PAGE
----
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Track changes made with the defaults command System
There are many hints that involve the use of the defaults command to change system settings. When trying to keep my Macs in sync (as well as setting up new ones), I have difficulty remembering which changes I've made. So after some work I was able to build a script that nicely tracks the changes I make to the system.

My requirements were to log any writes or deletes, showing both the old value and the new value to a log file in ~/Library/Logs/ where it is accessible to Console. (I use logger too but those messages get lost in the noise and are aged off). I wanted to leave any other defaults command (read, find, etc.) alone.

My first try was to write a function in my .bash_profile, which is loaded at every login and overrode the executable. That seemed fine until I realized that when using sudo defaults, it wasn't working. This is because sudo simply executes a command as different user without logging in and getting the benefit of profiles. It changes certain environment variables and drops all functions and aliases. So the most important changes of all were missed.

My solution was to create a script and place it in the path prior to /usr/bin/defaults. Thus when sudo calls the command without profiles, it runs the script instead of the binary (you could also do this with a link if the path is a problem).

I export a variable with the path to log file and define a log function that includes the date/time in my .bashrc so it's available to every bash shell invoked (login or not) under my username. You can easily just put these lines in the script itself, but it turns out to be convenient to be able to log anything at the terminal with the function, so I define it in ~/.bashrc:
export lf=${HOME}/Library/Logs/com.yyyy.log
function log() { echo "$(date "+%Y-%m-%d %H:%M:%S") bash $@" >> ${lf}; }
Here is the script 'defaults':
# Defaults - a script to record important changes to the system
source ${HOME}/.bashrc
if [[ ! ${1} ]]; then
    echo "This is the script version of defaults.  Run /usr/bin/defaults to see help"
    exit 1
if [[ (${1} == write) || (${1} == delete) ]]; then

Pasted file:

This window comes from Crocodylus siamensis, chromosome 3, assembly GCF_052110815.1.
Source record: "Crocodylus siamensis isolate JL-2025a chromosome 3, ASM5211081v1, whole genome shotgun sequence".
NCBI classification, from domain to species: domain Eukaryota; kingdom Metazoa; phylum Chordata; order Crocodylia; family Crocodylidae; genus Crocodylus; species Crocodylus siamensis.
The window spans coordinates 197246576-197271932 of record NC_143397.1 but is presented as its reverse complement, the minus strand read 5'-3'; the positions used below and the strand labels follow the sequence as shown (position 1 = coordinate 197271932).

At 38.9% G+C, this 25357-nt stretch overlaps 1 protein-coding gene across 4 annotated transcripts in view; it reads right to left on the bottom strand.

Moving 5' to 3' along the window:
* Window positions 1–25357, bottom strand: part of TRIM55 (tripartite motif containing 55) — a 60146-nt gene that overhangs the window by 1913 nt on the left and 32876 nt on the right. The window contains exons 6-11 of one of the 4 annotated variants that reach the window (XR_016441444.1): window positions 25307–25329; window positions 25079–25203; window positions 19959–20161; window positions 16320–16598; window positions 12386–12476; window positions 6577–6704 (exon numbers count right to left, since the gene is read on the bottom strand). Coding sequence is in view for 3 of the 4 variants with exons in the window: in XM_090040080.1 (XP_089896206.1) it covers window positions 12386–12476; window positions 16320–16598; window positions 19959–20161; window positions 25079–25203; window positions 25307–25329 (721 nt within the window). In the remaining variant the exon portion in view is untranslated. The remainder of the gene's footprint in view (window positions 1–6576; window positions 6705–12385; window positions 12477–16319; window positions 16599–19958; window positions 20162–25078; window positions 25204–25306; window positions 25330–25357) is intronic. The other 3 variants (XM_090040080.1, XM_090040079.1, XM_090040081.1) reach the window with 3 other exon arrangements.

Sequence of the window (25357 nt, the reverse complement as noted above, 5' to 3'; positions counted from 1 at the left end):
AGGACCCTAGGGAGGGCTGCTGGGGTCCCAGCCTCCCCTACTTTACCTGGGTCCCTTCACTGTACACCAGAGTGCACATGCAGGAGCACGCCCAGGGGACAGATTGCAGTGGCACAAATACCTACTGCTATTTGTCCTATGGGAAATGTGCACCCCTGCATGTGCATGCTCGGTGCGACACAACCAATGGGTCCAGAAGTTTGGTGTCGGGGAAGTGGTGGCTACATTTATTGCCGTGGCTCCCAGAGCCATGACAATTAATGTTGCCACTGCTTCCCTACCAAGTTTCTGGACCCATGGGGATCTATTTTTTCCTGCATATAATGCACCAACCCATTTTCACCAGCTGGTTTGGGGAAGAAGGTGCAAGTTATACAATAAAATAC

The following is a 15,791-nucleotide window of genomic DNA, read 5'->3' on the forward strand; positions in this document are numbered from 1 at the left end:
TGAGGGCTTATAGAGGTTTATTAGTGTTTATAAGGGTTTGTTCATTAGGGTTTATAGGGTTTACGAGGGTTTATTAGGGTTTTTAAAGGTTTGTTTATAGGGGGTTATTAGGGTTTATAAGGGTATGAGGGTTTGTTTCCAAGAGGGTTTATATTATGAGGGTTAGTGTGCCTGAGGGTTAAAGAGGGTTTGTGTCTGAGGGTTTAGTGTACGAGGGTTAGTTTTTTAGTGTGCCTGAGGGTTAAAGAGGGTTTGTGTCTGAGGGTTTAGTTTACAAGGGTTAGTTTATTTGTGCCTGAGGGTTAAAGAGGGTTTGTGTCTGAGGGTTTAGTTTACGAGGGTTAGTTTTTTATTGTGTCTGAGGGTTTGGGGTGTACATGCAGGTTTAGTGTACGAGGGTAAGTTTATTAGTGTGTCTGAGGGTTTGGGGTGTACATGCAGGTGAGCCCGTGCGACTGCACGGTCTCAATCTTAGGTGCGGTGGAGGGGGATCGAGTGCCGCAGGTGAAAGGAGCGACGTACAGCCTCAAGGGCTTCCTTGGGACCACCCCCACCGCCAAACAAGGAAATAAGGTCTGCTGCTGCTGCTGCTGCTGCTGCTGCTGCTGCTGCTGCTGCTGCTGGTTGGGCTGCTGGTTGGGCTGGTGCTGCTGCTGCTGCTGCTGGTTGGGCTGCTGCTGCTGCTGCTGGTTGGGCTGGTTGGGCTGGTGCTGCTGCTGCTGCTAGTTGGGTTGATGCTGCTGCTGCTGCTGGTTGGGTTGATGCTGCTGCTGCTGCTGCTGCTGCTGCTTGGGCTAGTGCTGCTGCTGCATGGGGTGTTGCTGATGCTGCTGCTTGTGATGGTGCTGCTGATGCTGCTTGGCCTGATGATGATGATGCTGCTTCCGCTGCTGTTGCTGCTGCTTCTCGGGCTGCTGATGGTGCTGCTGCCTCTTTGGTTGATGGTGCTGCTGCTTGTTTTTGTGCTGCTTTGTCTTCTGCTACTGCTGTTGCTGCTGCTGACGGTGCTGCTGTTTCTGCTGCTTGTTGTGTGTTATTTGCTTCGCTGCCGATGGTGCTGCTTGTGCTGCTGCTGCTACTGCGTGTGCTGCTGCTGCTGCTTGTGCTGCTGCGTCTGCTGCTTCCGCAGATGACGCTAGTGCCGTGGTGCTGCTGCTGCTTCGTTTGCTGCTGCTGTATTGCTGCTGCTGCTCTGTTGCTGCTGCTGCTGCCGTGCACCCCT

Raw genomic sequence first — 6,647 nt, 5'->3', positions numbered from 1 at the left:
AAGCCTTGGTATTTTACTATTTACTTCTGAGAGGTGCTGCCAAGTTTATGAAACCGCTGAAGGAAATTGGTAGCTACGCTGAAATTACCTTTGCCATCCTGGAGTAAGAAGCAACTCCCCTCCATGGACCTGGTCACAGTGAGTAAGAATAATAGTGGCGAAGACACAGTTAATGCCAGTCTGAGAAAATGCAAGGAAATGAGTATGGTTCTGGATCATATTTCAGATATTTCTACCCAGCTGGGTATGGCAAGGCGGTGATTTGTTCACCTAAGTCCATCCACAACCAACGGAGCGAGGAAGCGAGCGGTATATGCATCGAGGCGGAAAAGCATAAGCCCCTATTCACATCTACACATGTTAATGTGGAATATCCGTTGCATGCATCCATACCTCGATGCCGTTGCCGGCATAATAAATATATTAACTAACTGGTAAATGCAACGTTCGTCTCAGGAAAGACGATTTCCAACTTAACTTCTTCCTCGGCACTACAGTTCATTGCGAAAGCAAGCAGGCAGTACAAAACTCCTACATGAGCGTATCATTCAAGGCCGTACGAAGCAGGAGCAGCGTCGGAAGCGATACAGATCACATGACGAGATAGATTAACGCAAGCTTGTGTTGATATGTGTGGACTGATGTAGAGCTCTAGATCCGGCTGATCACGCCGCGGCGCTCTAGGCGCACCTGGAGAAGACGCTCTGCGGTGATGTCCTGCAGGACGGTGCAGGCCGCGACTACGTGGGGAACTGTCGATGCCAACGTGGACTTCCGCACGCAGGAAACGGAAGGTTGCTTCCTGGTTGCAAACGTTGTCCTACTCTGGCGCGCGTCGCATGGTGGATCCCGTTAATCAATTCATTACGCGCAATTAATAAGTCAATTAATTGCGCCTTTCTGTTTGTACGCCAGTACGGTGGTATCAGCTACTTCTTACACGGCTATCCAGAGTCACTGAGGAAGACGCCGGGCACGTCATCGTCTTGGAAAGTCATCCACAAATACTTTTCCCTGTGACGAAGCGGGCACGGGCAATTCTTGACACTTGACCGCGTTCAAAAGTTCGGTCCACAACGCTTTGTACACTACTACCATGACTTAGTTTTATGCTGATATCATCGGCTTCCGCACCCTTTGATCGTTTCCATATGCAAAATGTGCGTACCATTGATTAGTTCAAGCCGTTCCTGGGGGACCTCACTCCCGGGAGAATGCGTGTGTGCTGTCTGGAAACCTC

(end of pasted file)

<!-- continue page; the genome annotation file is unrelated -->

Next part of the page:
op=${1}; dom=${2}; key=${3}; shift; shift; shift; args="${@}"
    [[ (${op} == write) && ("${args}" == "") ]]  && args='""'
    log "${USER} executed defaults ${op} ${dom} ${key} ${args}"
    logger "${USER} executed defaults ${op} ${dom} ${key} ${args}"
    log "existing value: \"$(/usr/bin/defaults read ${dom} ${key})\""
    logger "existing value: \"$(/usr/bin/defaults read ${dom} ${key})\""
    /usr/bin/defaults ${op} ${dom} ${key} ${args}
    log "new value: \"$(/usr/bin/defaults read ${dom} ${key})\""
    logger "new value: \"$(/usr/bin/defaults read ${dom} ${key})\""
    /usr/bin/defaults $@
Note that the single and double quotes are difficult to see but nonetheless important. Also note the usual complaints by defaults when changing a key that does not exist still apply -- it complains but does actually make the change.

[crarko adds: I haven't tested this one.]
  • Currently 3.50 / 5
  You rated: 4 / 5 (8 votes cast)

Track changes made with the defaults command | 5 comments | Create New Account
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Track changes made with the defaults command
Authored by: BiL Castine on Jul 03, '11 01:16:40PM

thanks for this hint. I tested it and it works as described.

I had been keeping a manual log but this is MUCH better.

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Track changes made with the defaults command
Authored by: auntchilada on Jul 04, '11 06:03:03PM

hmm, i like this idea. going to have to think about a more efficient method.

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Track changes made with the defaults command
Authored by: Andrew J Freyer on Jul 05, '11 03:43:20PM
It might be more efficient and update-proof to run this "history" command periodically instead of this intercept method. In fact, your situation is exactly what the "history" utility is for. So long as your "defaults" instructions were in the last five hundred shell commands, running: history | grep "defaults" will show what you've recently done with the "defaults" command.

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Track changes made with the defaults command
Authored by: dgerrity on Jul 11, '11 05:30:10PM
Interesting idea, because then you could log other specific commands as well, such as
history | grep "defaults\|plist\|sudo" | grep -v history | cut -c8-
I just tried it now and there were no default entries in my past 500, so with this approach you'd probably want to run the scan relatively frequently and possible deal with duplicates. One problem with this and a problem in general with my log function is that it can't really take the output of a command with multiple lines and log it "correctly". I have to do something like
log "port list outdated"; (IFS="|"; port list outdated | while read line; do log ${line}; done)
Suggestions on a better log function that could handle multiple lines but still keep the same prefix (date, user, function?)

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Track changes made with the defaults command
Authored by: dgerrity on Aug 29, '11 11:50:04AM
An improvement on the log function and an answer to my own question about logging multi-line output For the log function, I indent with shell levels so you can see in the log when scripts call other scripts; also, because $0 is often "-bash" and the dash is interpreted as an option, I strip a leading dash from the name of the calling function.

log () {
    sp=$(printf "%$(((${SHLVL}-1)*4))s" " ");
    echo "$(date "+%Y-%m-%d %H:%M:%S")${sp}$(echo $0 | sed 's/^-//') $@" >> "${lf}"
And secondly, a way to put multiple lines into the log (duh):

port list installed | while read line; do log $line; done

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